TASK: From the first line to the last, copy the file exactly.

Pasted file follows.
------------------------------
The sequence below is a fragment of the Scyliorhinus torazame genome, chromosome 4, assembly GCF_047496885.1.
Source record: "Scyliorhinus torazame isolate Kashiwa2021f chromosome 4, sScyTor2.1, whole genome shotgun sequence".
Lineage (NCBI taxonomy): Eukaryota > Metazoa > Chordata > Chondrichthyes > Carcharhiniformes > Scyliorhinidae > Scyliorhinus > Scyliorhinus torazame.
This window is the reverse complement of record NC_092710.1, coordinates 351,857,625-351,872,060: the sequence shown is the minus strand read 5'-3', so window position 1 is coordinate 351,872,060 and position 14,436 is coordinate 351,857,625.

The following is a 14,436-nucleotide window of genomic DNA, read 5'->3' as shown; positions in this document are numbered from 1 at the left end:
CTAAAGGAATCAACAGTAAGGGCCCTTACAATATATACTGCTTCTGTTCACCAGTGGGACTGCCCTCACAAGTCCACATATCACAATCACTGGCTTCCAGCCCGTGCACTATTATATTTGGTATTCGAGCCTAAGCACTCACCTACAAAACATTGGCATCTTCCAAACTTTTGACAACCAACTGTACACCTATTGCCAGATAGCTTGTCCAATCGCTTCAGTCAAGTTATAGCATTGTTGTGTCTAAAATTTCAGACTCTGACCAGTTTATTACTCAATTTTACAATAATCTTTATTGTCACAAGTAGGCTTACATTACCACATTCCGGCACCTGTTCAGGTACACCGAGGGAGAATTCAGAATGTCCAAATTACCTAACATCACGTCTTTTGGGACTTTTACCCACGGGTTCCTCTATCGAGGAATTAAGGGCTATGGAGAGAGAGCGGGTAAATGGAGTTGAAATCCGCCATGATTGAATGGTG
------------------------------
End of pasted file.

The sequence below is a fragment of the Scyliorhinus torazame genome, chromosome 4, assembly GCF_047496885.1.
Source record: "Scyliorhinus torazame isolate Kashiwa2021f chromosome 4, sScyTor2.1, whole genome shotgun sequence".
Lineage (NCBI taxonomy): Eukaryota > Metazoa > Chordata > Chondrichthyes > Carcharhiniformes > Scyliorhinidae > Scyliorhinus > Scyliorhinus torazame.
This window is the reverse complement of record NC_092710.1, coordinates 351,857,625-351,872,060: the sequence shown is the minus strand read 5'-3', so window position 1 is coordinate 351,872,060 and position 14,436 is coordinate 351,857,625.

The following is a 14,436-nucleotide window of genomic DNA, read 5'->3' as shown; positions in this document are numbered from 1 at the left end:
CTAAAGGAATCAACAGTAAGGGCCCTTACAATATATACTGCTTCTGTTCACCAGTGGGACTGCCCTCACAAGTCCACATATCACAATCACTGGCTTCCAGCCCGTGCACTATTATATTTGGTATTCGAGCCTAAGCACTCACCTACAAAACATTGGCATCTTCCAAACTTTTGACAACCAACTGTACACCTATTGCCAGATAGCTTGTCCAATCGCTTCAGTCAAGTTATAGCATTGTTGTGTCTAAAATTTCAGACTCTGACCAGTTTATTACTCAATTTTACAATAATCTTTATTGTCACAAGTAGGCTTACATTACCACATTCCGGCACCTGTTCAGGTACACCGAGGGAGAATTCAGAATGTCCAAATTACCTAACATCACGTCTTTTGGGACTTTTACCCACGGGTTCCTCTATCGAGGAATTAAGGGCTATGGAGAGAGAGCGGGTAAATGGAGTTGAAATCCGCCATGATTGAATGGTG